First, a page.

Fri. Jun 21st, 2024

India, August 28th, 2023: Queen’s University Belfast, one of the leading Universities in UK and Ireland as well as a member of the prestigious Russell Group of UK research intensive universities, have designed a new 3D printed bandage, which presents an innovative method of treatment to heal diabetic foot ulcers (DFUs). Known as a scaffold, the research is the first of its kind and is a breakthrough for diabetes management.

The new discovery combines lipid nanoparticles and hydrogels, which are used to create personalised skin-like 3D printed scaffolds. These scaffolds can release both a bulk and sustained release of antibiotic loaded molecules to treat diabetic ulcers. This combination has been shown to greatly improve patient outcomes and has the added benefit of being a more sustainable, efficient, and cost-effective method of treatment as these scaffolds in the future can be “easily” produced within the hospital setting. This approach will also cut time for medical professionals and improve patient care, as the wound dressing can be monitored and provide the treatment needed without the need to be taken on and off repeatedly in order for the medical professionals to check the healing process.

As a strategy to manage DFUs, skin alternatives and wound dressings are successful treatments as they keep the wound environment “under control”, whilst providing bioactive compounds that help to manage infection and inflammation and promote tissue repair. This is a complex process that requires several combined therapeutic approaches. As a result, there is a significant clinical and economic burden associated in treating DFU. Furthermore, these treatments are often unsuccessful, commonly resulting in lower-limb amputation.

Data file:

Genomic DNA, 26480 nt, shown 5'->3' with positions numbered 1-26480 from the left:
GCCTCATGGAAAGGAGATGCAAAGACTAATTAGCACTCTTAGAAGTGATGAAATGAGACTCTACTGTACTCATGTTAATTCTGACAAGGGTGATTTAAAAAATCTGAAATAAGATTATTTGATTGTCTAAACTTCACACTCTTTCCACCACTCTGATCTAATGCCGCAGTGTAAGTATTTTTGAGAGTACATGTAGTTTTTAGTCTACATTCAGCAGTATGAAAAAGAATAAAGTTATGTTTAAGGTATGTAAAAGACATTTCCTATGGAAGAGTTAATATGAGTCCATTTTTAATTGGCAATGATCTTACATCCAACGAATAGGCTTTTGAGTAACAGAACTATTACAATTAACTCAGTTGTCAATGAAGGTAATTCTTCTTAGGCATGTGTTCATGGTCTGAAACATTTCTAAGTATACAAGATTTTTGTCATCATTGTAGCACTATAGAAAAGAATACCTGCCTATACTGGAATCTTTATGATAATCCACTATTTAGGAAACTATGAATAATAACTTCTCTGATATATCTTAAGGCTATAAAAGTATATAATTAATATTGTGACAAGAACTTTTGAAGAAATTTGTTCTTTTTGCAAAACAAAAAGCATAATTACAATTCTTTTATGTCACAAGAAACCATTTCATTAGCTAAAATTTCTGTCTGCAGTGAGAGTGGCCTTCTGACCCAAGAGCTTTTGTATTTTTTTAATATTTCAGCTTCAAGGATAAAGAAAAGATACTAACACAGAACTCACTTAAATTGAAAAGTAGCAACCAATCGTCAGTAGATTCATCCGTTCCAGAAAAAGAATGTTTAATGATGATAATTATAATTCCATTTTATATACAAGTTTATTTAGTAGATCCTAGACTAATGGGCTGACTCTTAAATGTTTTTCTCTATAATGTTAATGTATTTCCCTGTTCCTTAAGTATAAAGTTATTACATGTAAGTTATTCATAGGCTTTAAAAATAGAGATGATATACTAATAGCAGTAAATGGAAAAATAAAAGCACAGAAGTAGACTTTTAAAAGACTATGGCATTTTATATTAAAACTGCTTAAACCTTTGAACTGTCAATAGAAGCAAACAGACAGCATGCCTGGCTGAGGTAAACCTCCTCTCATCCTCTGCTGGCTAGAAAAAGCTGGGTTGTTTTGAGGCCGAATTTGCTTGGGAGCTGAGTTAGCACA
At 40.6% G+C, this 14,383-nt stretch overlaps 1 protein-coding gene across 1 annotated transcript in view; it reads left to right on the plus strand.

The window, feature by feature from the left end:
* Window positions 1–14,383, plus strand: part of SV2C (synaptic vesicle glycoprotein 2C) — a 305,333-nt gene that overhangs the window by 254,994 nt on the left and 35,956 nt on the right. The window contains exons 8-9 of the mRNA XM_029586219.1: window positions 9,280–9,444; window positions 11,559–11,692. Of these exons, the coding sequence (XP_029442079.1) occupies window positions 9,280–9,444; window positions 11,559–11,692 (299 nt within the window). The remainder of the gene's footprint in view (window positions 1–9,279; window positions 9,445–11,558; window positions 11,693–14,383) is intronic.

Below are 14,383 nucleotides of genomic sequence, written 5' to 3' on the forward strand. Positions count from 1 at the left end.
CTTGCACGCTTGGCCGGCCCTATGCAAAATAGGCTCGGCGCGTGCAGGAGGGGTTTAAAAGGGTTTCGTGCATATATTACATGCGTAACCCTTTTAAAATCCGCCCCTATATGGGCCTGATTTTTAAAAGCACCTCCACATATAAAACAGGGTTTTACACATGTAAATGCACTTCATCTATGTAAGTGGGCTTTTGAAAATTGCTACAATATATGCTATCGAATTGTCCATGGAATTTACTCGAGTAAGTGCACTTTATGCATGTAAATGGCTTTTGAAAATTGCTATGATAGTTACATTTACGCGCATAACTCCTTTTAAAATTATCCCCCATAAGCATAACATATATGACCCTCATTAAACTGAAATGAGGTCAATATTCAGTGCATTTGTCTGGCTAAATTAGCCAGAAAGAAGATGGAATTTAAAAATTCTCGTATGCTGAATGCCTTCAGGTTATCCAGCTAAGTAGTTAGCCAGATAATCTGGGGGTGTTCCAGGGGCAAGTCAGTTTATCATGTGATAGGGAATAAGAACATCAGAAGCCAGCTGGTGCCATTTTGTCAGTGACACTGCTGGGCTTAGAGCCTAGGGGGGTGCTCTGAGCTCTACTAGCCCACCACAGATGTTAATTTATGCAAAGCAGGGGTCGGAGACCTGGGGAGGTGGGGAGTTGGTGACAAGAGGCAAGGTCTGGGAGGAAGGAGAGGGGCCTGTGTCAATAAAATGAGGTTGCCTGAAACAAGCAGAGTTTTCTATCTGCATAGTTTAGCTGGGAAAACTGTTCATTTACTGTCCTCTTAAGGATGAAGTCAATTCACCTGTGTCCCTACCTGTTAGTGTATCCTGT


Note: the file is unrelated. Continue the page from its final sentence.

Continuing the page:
Professor Dimitrios Lamprou, Lead on the project and Chair of Biofabrication and Advanced Manufacturing from the School of Pharmacy at Queen’s University Belfast said: “This innovative, personalised, and sustainable approach, provides the healing needed for the diabetic foot ulcers, to avoid any complications, and enables doctors to monitor the healing constantly. This avoids needing to remove dressing constantly, which can provoke infection and delay the healing process. Medical professionals also do not need to change the drug dosage as this double release, supports that need.”

Dr Matthew Wylie, Lecturer from the School of Pharmacy at Queen’s University Belfast and responsible for the in vitro antibacterial activity evaluation of these novel bandages, said: “Diabetic foot ulcers are chronic wounds highly susceptible to infection which can lead to limb- or life-threatening complications. Our natural liposomal antibacterial approach has shown promising initial antibacterial results highlighting the potential of this strategy to prevent bacterial colonisation during the crucial early stages of wound healing, as well as longer term protection of the wound.”

“Improved wound management will not only enhance patient quality of life but could reduce the need for traditional antibiotic therapy, a key aim in the fight against antimicrobial resistance development.” He added.

Diabetes is a lifelong condition among the top ten causes of deaths worldwide. DFUs are a serious complication of diabetes, affecting approximately 25% of diabetic patients. When identified, over 50% are already infected and over 70% of cases result in lower limb amputation. Out of 62 million diabetics in India, DFUs contribute to approximately 80% of all non-traumatic amputations in India, annually. Also, patients with a history of DFU have 40% higher 10-year death-rate, than those without.

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